The win made Starocci a three-time NCAA champion. He became the fifth Penn State wrestler to accomplish that feat with the likes of Zain Retherford, Ed Ruth, Jason Nolf and Bo Nickal.
The win also kept him in the running of becoming the first and possible only five-time NCAA champion, should he decide to use all of his remaining eligibility.
“Everyone is talking about it. Everyone asks me about that, but it’s not something that excites me. I kinda want to be a four-timer, and how the Olympics fall, that will be next year, my senior year,” Starocci said. “If I come back and wrestle next year, we’ll see. I plan on winning the Olympics, that’s where my head is. After I complete something like that, it’s kind of like you’re not going to want to come back to this. We’ll just take it a day at a time.”
Aaron Brooks, 184 pounds
Record for tournament: 5-0
Recap: Brooks faced Northern Iowa’s Parker Keckeisen in the finals for the second time in their careers.
Brooks beat Keckeisen in the 2021 NCAA Championships, 6-4. On Saturday night, the Nittany Lion wrestler picked apart the Panther much like their NWCA All-Star Classic match in November.
The senior collected a takedown with 28 seconds remaining in the first period for the first points of the bout. Keckeisen opened the second period with an escape in just eight seconds. However, Brooks again snapped off a late takedown, but Keckeisen was able to escape before the period ended.
In the third period, Brooks got a little help as Keckeisen was called for a third caution, giving him a point. The senior escaped and added a riding time point for a 7-2 victory.
Brooks became the sixth Penn State wrestler to become a three-time NCAA champion.
“Just blessed and grateful. Everything I have is from God. He gives me the ability to wrestle,” Brooks said of the win. “When I go out there, if it’s anything, it’s to preach about him. I’m blessed and grateful he’s using me. We all give him the glory, but he chose me for this, so I’m blessed.”
Max Dean, 197 pounds
Record for tournament: 5-2
Recap: Dean had quite the storybook ending to his collegiate career as he faced off with Jacob Cardenas, who wrestled for Dean’s previous school in Cornell, for seventh place.
Cardenas put Dean behind early with a quick takedown to open the bout. The Nittany Lion escaped about 25 seconds later, and collected a takedown of his own to hold a 3-2 lead after one period of wrestling.
Dean’s escape in the second period was the lone point. Cardenas didn’t want to go under Dean, so he choose neutral to start the third period. Neither wrestler could find an opening to score, and Dean came away with a 4-2 victory.
Greg Kerkvliet, 285 pounds
Record for tournament: 4-1
Recap: Kerkvliet got Michigan’s Mason Parris in the finals. The pair had faced off six times in their careers.
They each have beaten each other three times. However, Parris has won the last two — the dual, 3-1, and the Big Ten finals, 5-3, in sudden victory.
The last win for Kerkvliet against Parris was last year’s consolation semifinals of the NCAA Championships in Detroit.
Saturday night Parris took the advantage in the overall record when he topped Kerkvliet.
The Nittany Lion came out and got to his snatch single right away, but Parris fought it off and took Kerkvliet down with an arm roll. Parris’ escape in the second period was the lone point scored to make it 3-0.
The third period saw Kerkvliet take injury time just over 30 seconds into the period. Parris had choice from the injury time, went to the bottom and escaped. He did give up a stalling point, but added a riding time point to secure a 5-1 victory.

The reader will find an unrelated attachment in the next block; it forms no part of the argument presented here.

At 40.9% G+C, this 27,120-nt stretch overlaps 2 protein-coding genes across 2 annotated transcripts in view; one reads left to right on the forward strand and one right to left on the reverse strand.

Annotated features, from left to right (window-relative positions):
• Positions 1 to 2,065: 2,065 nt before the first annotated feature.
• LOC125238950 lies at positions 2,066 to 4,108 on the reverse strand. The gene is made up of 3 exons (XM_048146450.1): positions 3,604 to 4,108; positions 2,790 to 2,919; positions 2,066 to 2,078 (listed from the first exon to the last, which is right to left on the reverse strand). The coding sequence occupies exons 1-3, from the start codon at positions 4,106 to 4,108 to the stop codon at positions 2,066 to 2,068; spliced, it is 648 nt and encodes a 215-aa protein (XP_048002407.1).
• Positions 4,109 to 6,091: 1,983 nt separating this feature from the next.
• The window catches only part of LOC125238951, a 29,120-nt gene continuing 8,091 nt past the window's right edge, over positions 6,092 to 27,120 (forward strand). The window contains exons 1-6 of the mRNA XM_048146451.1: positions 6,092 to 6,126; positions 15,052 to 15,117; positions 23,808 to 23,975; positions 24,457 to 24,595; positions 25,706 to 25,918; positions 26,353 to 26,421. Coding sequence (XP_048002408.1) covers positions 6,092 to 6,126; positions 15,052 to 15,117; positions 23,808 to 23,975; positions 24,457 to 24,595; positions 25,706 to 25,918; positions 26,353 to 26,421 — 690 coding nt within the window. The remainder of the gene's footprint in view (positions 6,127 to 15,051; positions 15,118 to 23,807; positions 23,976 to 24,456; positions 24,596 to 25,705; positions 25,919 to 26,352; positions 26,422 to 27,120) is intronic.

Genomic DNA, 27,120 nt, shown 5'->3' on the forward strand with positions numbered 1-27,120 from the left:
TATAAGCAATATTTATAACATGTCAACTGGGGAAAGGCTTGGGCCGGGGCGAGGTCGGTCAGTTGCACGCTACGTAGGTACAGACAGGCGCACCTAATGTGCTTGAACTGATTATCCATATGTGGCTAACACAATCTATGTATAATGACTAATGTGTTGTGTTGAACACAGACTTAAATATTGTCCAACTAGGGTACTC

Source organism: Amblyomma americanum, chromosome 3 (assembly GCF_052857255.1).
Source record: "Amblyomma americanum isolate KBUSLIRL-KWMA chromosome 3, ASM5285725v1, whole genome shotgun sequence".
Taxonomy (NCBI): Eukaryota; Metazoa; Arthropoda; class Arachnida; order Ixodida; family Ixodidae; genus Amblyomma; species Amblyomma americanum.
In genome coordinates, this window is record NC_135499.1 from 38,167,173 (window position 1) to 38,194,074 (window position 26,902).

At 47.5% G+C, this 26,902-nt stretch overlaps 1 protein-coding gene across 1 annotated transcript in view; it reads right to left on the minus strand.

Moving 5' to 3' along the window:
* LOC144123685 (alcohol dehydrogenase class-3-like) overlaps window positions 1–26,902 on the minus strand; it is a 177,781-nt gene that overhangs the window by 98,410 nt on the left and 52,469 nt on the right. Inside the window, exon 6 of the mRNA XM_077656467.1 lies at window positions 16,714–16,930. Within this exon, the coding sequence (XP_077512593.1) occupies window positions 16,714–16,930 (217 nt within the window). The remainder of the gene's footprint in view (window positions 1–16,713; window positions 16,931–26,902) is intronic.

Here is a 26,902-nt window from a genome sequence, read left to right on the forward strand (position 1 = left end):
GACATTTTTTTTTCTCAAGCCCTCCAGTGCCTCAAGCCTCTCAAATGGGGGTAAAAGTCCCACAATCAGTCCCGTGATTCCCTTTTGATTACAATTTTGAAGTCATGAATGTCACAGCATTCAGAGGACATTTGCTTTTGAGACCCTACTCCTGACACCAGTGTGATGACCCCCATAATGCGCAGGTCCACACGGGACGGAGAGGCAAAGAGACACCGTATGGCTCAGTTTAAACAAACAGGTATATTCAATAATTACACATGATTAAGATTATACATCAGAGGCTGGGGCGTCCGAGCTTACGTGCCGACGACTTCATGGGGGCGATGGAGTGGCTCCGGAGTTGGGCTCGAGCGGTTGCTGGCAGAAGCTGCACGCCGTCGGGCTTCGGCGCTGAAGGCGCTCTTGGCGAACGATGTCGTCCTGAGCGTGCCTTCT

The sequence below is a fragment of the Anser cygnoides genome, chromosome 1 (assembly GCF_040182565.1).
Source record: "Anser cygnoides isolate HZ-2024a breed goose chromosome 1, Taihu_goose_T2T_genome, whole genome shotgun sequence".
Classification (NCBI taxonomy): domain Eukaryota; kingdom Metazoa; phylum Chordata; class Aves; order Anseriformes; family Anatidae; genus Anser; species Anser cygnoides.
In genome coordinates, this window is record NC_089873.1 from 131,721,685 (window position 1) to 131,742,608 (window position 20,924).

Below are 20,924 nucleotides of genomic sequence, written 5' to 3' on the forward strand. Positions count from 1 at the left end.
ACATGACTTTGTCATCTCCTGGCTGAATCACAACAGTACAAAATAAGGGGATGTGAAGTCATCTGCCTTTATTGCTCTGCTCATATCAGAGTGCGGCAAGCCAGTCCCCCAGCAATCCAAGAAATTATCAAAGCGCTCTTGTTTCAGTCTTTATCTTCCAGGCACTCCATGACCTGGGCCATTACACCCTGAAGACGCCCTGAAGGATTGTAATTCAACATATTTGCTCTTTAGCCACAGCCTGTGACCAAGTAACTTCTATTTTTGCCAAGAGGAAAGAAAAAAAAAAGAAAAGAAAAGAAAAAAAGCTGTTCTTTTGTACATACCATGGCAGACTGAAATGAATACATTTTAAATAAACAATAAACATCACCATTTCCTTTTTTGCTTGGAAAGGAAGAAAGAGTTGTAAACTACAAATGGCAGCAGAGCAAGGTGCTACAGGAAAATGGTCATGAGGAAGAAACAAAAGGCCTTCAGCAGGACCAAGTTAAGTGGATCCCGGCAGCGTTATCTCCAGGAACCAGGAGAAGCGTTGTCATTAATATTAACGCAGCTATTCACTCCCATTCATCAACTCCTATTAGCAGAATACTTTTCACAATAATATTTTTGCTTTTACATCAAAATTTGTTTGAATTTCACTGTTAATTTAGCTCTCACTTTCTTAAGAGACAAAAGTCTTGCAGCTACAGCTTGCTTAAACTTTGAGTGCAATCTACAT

Saturday at Tulsa, Okla.
Team key: Air Force (AF), American (A), Appalachian State (AS), Arizona State (ASU), Army West Point (AWP), Binghamton (BT), Bloomsburg (BB), Bucknell (B), Buffalo (BF), Cal Poly (CP), Campbell (C), Central Michigan (CM), Chattanooga (CT), Clarion (CL), Cleveland State (CS), Columbia (CB), Cornell (CN), CSU Bakersfield (CSB), Drexel (DX), Duke (D), Edinboro (E), Gardner-Webb (GW), George Mason (GM), Harvard (HV), Hofstra (H), Illinois (Ill.), Indiana (Ind.), Iowa (I), Iowa State (ISU), Kent State (K), Lehigh (L), Lock Haven (LH), Maryland (M), Michigan (Mich.), Michigan State (MSU), Minnesota (Minn.), Missouri (Miss.), Navy (N), NC State (NCSU), Nebraska (Neb.), North Carolina (UNC), North Dakota State (NDSU), Northern Colorado (NC), Northern Illinois (NIU), Northern Iowa (NI), Northwestern (NW), Ohio (O), Ohio State (OSU), Oklahoma (OU), Oklahoma State (OKSU), Oregon State (ORSU), Penn State (PSU), Pennsylvania (Penn.), Pittsburgh (Pitt.), Princeton (PT), Purdue (P), Rider (R), Rutgers (RU), SIU Edwardsville (SIUE), South Dakota State (SDSU), Stanford (S), Utah Valley (U), Virginia (V), Virginia Tech (VT), West Virginia (WV), Wisconsin (W), Wyoming (WY)
Team scores: 1. Penn State 137.5, 2. Iowa 82.5, 3. Cornell 76.5, 4. Ohio State 70.5, 5. Missouri 64.5, 6. Michigan 58.5, 7. Arizona State 55, 8. Nebraska 54, 9. Virginia Tech 49, 10. North Carolina State 48
125: Pat Glory, PT, dec. Matt Ramos, P, 3-1; 133: Vito Arujau, CN, dec. Roman Bravo-Young, PSU, 10-4; 141: Andrew Alirez, NC, dec. Real Woods, I, 6-4; 149: Yianni Diakomihalis, CN, dec. Sammy Sasso, OSU, 4-2; 157: Austin O’Connor, UNC, dec. Levi Haines, PSU, 6-2; 165: Keegan O’Toole, Miss., dec. David Carr, ISU, 8-2; 174: Carter Starocci, PSU, pinned Mikey Labriola, Neb., 2:46; 184: Aaron Brooks, PSU, dec. Parker Keckeisen, NI, 7-2; 197: Nino Bonaccorsi, Pitt., dec. Tanner Sloan, SDSU, 5-3; 285: Mason Parris, Mich., dec. Greg Kerkvliet, PSU, 5-1
141: Beau Bartlett, PSU, dec. Lachlan McNeil, UNC, 4-1; 149: Shayne Van Ness, PSU, dec. Kyle Parco, ASU, 7-2
7th Place Match
197: Max Dean, PSU, dec. Jacob Cardenas, CN, 4-2
141: Bartlett, PSU, major dec. Clay Carlson, SDSU, 12-3; 149: Van Ness, PSU, dec. Caleb Henson, VT, 5-3